Thankfully, no. Each of these guys were the "faces" of their respective scandals, and their reputations are trashed beyond repair. Howard Lederer didn't understand this, which is why he sat down for that long interview with Pokernews. He honestly believed that he could lie his way through the questions, and somehow restore his reputation. When it predictably backfired, he cancelled all other interviews and has seemingly given up on ever being accepted as a member of the community in good standing.
Howard and Chris are interesting in that I don't believe they were unapologetic thieves like Russ Hamilton, but rather felt they had the right to "borrow" Full Tilt player funds for the good of the company, which is still stealing when it all comes down to it. I think Russ actually accepts his fate better because he knows he's a scumbag, and understood the risks when he cheated people. Howard and Chris honestly think they're good guys. They still don't understand that they stole from us, because they believe they weren't intending to steal. The bottom line is, when you steal from people, it doesn't really matter what reason you're doing it. You're still a thief.
Sadly, the ones I fear worming their way back into poker are the lesser faces of the scandals. Greg Pierson was one of the original UB founders, and was heard on tape attempting to cover up the cheating. His now-successful company, Iovation, is reportedly trying to get licensed in Nevada to provide verification services for the legalized poker rooms. Post-scandal UB COO Paul Leggett, who tried to trick everyone into believing the company had been sold to new owners, has already obtained other respectable jobs within poker, though not in the US. Bonnie Leinhos, who assisted Russ Hamilton in moving UB cheating money around, actually got a job as manager of the LVH Poker Room until public outrage got her fired. I really don't want to see any of these people ever work in our community again. They don't deserve it. They should be ostracised and shut out from making a single dime from poker players ever again.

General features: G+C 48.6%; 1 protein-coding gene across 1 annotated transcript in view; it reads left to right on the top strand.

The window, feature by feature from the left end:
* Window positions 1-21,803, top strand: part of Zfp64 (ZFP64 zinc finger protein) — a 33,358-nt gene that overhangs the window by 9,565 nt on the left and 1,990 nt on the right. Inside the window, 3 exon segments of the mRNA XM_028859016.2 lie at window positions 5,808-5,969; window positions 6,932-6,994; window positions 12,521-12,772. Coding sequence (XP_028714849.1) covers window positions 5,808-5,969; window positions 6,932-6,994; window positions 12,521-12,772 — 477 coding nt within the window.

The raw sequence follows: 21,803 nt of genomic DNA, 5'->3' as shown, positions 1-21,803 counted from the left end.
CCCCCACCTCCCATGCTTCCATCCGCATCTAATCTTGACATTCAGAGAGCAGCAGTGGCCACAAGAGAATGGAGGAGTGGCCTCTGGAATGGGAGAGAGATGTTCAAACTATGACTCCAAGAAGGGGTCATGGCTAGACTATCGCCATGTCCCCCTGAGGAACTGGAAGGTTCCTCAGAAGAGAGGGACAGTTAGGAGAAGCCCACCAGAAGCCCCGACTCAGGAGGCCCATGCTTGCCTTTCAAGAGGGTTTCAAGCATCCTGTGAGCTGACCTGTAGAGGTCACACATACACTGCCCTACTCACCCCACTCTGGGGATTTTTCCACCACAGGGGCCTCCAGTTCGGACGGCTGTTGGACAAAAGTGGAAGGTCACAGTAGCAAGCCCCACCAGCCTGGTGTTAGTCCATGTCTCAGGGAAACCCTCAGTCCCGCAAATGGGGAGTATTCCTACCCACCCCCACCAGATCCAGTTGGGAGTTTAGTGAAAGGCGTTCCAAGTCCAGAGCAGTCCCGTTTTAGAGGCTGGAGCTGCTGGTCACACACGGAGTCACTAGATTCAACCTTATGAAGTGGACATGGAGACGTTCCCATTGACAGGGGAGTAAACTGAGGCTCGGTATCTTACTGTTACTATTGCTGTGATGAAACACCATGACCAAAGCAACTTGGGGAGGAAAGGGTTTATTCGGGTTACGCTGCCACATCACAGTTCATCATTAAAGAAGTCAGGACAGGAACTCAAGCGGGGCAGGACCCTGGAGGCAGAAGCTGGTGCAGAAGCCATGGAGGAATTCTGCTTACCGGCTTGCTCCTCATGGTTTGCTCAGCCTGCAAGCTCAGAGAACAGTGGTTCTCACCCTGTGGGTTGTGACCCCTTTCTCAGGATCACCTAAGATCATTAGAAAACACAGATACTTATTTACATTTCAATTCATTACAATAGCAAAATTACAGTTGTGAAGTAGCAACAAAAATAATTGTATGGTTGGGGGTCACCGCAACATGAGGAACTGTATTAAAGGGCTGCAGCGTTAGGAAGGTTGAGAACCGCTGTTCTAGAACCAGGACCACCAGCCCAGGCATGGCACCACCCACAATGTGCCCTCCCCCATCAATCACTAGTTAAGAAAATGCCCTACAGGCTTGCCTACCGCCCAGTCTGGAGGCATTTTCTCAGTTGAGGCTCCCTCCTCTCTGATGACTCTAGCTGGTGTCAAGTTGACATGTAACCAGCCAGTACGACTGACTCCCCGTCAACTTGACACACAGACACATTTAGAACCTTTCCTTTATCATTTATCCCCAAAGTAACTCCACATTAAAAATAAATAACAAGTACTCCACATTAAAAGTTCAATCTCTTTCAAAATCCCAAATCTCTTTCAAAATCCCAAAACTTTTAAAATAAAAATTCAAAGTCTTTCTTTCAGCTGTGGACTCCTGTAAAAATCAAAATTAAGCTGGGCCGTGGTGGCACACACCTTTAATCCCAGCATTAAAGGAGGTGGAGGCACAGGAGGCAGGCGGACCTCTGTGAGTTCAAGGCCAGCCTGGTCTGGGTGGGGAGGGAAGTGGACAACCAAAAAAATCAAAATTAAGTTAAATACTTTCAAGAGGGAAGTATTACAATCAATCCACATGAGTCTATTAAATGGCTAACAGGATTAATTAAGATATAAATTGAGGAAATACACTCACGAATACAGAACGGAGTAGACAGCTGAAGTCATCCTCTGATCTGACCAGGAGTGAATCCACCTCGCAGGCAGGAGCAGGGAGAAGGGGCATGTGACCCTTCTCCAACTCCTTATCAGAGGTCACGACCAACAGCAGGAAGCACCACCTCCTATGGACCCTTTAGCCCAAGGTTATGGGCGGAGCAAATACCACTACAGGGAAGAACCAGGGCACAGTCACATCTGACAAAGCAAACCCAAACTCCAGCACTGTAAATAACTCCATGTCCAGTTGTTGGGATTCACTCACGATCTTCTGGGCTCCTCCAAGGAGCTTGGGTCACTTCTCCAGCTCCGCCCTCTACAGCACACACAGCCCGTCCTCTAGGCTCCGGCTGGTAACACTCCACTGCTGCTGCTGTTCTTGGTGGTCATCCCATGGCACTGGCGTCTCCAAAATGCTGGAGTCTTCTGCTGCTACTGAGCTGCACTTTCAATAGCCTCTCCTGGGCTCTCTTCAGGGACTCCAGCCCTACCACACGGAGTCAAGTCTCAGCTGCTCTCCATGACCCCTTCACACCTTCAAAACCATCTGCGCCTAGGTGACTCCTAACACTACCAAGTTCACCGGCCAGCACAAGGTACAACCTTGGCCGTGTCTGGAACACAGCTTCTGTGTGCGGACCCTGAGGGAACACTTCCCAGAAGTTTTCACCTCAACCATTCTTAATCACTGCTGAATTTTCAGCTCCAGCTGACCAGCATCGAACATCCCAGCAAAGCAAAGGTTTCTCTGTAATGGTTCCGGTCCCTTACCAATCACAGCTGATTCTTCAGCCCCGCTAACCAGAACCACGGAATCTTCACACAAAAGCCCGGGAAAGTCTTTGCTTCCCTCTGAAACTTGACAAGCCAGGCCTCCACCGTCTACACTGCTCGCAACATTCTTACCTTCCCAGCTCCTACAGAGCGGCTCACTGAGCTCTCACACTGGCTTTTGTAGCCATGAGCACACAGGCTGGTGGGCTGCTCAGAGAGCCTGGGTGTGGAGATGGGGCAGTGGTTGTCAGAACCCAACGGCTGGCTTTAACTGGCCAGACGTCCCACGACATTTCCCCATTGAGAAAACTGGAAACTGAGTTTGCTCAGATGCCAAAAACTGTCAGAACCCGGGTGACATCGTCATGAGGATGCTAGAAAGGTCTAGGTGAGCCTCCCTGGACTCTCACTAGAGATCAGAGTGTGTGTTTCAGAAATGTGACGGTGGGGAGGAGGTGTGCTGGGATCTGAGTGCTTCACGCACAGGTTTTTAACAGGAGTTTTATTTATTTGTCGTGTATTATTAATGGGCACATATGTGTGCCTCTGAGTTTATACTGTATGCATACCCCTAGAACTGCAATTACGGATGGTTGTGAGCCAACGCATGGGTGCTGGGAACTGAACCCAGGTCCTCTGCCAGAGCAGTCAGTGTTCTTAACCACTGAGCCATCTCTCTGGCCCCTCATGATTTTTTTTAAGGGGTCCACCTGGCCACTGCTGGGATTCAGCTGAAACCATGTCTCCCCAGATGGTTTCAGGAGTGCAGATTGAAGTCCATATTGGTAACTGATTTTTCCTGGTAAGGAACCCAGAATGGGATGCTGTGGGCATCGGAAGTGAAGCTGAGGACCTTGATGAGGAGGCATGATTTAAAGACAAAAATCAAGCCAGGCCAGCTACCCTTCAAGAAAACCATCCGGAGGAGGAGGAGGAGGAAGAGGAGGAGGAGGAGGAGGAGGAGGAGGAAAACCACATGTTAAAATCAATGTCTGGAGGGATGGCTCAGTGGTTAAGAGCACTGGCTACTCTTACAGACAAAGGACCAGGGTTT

What are your thoughts on the current state of online poker?
It's a mess. I don't recommend any of the current US-facing sites. You have some, like Lock Poker, which are outright scams. Others, like Merge, have difficult cash out policies and are increasingly hostile toward pro players. It's hard to get money on these sites, and even harder to get it off. As a result, the games are pretty tough, as it's mostly comprised of pros. I have some optimism regarding the legalized market in the US, and have already played some on Ultimate Poker. These rooms have a long way to go, and the player pools are really too small to ever come close to replacing what we once knew prior to Black Friday. However, I'm hoping maybe we'll see some cooperation between states, or perhaps one day federally legalized online poker. If that ever happens, online poker will be back, and perhaps we will forget the dark days of the early 2010s.
How about your thoughts on Sheldon Adelson’s anti-online gaming stance?
I disagree with his viewpoint, as does just about everyone in the poker industry. However, I think it's a mistake to classify him as some sort of evil super villain. The guy is 80 years old, has an obscene sum of money to his name, and likes to throw around that money to back policies and causes he finds important. For example, he has spent a lot of money supporting pro-Israel political candidates, regardless of their party affiliation. He doesn't do this for any selfish business reasons, but rather because he's Jewish and supports the state of Israel. I think that the online poker situation isn't too different from that. While I believe he thinks online gaming will harm the casino industry overall, he isn't mounting this major effort to fight it simply because he's trying to keep more dollars in his pocket. Adelson simply hates online gaming. He hates it from both a moral and business standpoint. He could easily have qualified for one of the few licenses given out to run the current and future legalized US online casinos, but he doesn't want that. He's leaving that money on the table because he hates online gaming, and wants no part of it. You can't fault a guy for spending his own money to fight something he feels is immoral and harmful, even if you strongly disagree with him.
My advice to the poker community is to stop wasting your time with silly boycotts and social media posts, and instead turn your attention to his gaming rivals. Gently encourage Caesar's, MGM, and the rest of the pro-online gaming corporate monsters to reach into their own deep pockets to oppose him.